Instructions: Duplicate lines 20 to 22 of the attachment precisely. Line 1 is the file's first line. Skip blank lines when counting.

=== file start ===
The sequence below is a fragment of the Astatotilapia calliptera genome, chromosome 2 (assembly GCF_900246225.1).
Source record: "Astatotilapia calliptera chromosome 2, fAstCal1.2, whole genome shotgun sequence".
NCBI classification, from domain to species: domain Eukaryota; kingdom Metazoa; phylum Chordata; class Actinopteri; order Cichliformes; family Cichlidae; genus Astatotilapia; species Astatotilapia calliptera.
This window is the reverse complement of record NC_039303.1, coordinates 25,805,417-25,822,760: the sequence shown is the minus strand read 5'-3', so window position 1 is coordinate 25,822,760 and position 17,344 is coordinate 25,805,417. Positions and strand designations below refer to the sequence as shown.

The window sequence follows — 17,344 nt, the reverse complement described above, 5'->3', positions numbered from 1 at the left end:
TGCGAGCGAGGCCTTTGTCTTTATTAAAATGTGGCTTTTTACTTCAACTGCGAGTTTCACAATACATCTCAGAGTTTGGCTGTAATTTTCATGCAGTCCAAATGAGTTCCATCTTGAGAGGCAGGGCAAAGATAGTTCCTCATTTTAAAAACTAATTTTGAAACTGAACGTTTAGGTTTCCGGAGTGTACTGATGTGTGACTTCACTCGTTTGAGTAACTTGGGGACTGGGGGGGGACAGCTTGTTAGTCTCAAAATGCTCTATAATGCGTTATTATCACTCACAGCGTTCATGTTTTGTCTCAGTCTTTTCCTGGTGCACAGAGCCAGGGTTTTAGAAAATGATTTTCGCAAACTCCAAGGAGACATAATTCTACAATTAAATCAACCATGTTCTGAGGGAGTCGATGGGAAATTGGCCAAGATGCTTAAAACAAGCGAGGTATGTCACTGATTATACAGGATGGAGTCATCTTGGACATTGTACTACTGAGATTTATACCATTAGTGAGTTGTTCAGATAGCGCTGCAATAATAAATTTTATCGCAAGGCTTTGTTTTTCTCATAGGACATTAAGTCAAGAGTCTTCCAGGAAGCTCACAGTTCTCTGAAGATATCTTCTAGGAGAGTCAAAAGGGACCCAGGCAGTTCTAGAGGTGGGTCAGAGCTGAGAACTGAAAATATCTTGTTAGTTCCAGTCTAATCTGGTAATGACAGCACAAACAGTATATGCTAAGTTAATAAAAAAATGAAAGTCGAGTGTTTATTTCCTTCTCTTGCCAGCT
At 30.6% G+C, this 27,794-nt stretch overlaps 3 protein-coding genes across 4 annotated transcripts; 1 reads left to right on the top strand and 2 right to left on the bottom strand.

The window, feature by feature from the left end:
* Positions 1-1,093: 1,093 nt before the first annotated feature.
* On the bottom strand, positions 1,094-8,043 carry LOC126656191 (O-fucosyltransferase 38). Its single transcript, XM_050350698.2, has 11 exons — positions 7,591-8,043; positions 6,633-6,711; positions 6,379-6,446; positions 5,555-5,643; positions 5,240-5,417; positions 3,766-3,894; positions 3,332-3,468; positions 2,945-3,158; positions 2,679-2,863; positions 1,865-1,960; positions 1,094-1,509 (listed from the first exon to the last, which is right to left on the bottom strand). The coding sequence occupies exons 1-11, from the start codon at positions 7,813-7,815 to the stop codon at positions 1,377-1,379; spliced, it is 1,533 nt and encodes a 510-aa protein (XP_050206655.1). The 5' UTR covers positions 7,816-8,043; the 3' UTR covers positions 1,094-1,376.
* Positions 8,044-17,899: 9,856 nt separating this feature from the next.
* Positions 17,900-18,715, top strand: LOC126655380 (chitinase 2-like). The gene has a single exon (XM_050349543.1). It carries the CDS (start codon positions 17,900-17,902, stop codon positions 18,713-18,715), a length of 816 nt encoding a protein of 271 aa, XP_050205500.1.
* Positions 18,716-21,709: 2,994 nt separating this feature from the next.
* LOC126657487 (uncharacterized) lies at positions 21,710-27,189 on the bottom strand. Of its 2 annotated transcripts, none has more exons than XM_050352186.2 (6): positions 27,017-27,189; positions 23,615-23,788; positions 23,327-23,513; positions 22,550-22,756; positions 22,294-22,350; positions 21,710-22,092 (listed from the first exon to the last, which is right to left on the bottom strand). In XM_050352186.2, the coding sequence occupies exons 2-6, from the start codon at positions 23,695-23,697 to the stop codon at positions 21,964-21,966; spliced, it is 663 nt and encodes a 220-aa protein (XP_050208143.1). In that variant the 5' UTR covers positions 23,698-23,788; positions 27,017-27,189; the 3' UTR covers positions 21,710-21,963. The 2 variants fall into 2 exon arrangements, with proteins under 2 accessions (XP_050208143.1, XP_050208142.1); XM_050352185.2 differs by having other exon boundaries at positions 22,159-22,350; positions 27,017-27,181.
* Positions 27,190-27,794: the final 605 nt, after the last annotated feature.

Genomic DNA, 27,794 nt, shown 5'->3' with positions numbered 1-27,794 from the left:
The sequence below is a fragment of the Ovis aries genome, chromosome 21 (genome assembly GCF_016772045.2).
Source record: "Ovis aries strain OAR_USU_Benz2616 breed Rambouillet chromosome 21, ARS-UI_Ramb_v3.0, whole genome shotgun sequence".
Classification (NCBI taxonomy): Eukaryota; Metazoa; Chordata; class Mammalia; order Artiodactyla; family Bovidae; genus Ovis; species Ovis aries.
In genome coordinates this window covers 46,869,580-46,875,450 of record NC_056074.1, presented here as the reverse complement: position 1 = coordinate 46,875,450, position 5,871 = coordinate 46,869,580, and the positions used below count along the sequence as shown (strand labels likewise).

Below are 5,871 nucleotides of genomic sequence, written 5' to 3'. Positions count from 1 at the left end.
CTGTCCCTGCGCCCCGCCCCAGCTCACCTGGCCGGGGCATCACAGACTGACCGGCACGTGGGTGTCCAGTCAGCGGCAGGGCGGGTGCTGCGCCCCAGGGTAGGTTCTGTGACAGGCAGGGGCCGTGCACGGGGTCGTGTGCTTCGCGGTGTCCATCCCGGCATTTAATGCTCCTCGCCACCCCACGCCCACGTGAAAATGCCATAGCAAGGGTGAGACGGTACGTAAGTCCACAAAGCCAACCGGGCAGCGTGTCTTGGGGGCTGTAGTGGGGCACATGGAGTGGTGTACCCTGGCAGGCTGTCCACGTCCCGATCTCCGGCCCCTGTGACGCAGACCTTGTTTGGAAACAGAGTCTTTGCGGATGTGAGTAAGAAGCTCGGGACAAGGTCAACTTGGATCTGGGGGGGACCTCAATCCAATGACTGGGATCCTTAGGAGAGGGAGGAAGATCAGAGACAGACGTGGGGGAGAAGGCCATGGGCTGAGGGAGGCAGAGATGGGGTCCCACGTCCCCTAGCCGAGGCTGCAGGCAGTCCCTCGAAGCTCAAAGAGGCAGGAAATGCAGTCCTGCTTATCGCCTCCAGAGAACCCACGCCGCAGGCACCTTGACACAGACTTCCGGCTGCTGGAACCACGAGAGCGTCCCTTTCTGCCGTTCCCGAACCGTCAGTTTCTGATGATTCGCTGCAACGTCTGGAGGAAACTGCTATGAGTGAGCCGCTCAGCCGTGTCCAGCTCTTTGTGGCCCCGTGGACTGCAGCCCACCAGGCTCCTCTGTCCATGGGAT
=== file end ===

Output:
In genome coordinates this window covers 46,869,580-46,875,450 of record NC_056074.1, presented here as the reverse complement: position 1 = coordinate 46,875,450, position 5,871 = coordinate 46,869,580, and the positions used below count along the sequence as shown (strand labels likewise).

Below are 5,871 nucleotides of genomic sequence, written 5' to 3'. Positions count from 1 at the left end.
CTGTCCCTGCGCCCCGCCCCAGCTCACCTGGCCGGGGCATCACAGACTGACCGGCACGTGGGTGTCCAGTCAGCGGCAGGGCGGGTGCTGCGCCCCAGGGTAGGTTCTGTGACAGGCAGGGGCCGTGCACGGGGTCGTGTGCTTCGCGGTGTCCATCCCGGCATTTAATGCTCCTCGCCACCCCACGCCCACGTGAAAATGCCATAGCAAGGGTGAGACGGTACGTAAGTCCACAAAGCCAACCGGGCAGCGTGTCTTGGGGGCTGTAGTGGGGCACATGGAGTGGTGTACCCTGGCAGGCTGTCCACGTCCCGATCTCCGGCCCCTGTGACGCAGACCTTGTTTGGAAACAGAGTCTTTGCGGATGTGAGTAAGAAGCTCGGGACAAGGTCAACTTGGATCTGGGGGGGACCTCAATCCAATGACTGGGATCCTTAGGAGAGGGAGGAAGATCAGAGACAGACGTGGGGGAGAAGGCCATGGGCTGAGGGAGGCAGAGATGGGGTCCCACGTCCCCTAGCCGAGGCTGCAGGCAGTCCCTCGAAGCTCAAAGAGGCAGGAAATGCAGTCCTGCTTATCGCCTCCAGAGAACCCACGCCGCAGGCACCTTGACACAGACTTCCGGCTGCTGGAACCACGAGAGCGTCCCTTTCTGCCGTTCCCGAACCGTCAGTTTCTGATGATTCGCTGCAACGTCTGGAGGAAACTGCTATGAGTGAGCCGCTCAGCCGTGTCCAGCTCTTTGTGGCCCCGTGGACTGCAGCCCACCAGGCTCCTCTGTCCATGGGAT